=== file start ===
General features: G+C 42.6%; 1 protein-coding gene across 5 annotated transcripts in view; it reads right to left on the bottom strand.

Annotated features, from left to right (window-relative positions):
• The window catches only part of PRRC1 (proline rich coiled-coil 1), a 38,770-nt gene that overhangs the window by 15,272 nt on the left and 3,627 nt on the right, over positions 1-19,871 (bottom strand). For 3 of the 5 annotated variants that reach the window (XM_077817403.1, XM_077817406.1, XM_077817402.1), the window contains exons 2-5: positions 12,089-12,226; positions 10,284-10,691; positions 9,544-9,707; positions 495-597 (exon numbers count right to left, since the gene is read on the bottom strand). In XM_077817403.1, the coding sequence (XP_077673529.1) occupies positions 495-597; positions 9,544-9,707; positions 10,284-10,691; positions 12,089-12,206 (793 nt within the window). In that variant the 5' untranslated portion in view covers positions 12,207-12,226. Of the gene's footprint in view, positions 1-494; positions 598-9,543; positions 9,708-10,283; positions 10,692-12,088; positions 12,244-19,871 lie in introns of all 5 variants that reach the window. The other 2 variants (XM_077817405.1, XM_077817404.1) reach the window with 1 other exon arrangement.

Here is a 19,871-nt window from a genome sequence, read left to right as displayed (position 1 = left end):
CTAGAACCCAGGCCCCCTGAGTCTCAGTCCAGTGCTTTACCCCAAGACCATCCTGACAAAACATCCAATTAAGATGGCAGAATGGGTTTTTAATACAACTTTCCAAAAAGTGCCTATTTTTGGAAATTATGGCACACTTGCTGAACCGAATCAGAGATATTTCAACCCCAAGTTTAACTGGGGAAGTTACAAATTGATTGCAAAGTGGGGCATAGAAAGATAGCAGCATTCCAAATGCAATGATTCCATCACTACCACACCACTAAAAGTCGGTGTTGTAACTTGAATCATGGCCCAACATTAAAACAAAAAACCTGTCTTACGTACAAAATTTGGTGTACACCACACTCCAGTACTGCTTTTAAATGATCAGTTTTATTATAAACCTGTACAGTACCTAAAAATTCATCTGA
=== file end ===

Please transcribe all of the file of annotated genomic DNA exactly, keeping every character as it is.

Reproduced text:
General features: G+C 42.6%; 1 protein-coding gene across 5 annotated transcripts in view; it reads right to left on the bottom strand.

Annotated features, from left to right (window-relative positions):
• The window catches only part of PRRC1 (proline rich coiled-coil 1), a 38,770-nt gene that overhangs the window by 15,272 nt on the left and 3,627 nt on the right, over positions 1-19,871 (bottom strand). For 3 of the 5 annotated variants that reach the window (XM_077817403.1, XM_077817406.1, XM_077817402.1), the window contains exons 2-5: positions 12,089-12,226; positions 10,284-10,691; positions 9,544-9,707; positions 495-597 (exon numbers count right to left, since the gene is read on the bottom strand). In XM_077817403.1, the coding sequence (XP_077673529.1) occupies positions 495-597; positions 9,544-9,707; positions 10,284-10,691; positions 12,089-12,206 (793 nt within the window). In that variant the 5' untranslated portion in view covers positions 12,207-12,226. Of the gene's footprint in view, positions 1-494; positions 598-9,543; positions 9,708-10,283; positions 10,692-12,088; positions 12,244-19,871 lie in introns of all 5 variants that reach the window. The other 2 variants (XM_077817405.1, XM_077817404.1) reach the window with 1 other exon arrangement.

Here is a 19,871-nt window from a genome sequence, read left to right as displayed (position 1 = left end):
CTAGAACCCAGGCCCCCTGAGTCTCAGTCCAGTGCTTTACCCCAAGACCATCCTGACAAAACATCCAATTAAGATGGCAGAATGGGTTTTTAATACAACTTTCCAAAAAGTGCCTATTTTTGGAAATTATGGCACACTTGCTGAACCGAATCAGAGATATTTCAACCCCAAGTTTAACTGGGGAAGTTACAAATTGATTGCAAAGTGGGGCATAGAAAGATAGCAGCATTCCAAATGCAATGATTCCATCACTACCACACCACTAAAAGTCGGTGTTGTAACTTGAATCATGGCCCAACATTAAAACAAAAAACCTGTCTTACGTACAAAATTTGGTGTACACCACACTCCAGTACTGCTTTTAAATGATCAGTTTTATTATAAACCTGTACAGTACCTAAAAATTCATCTGA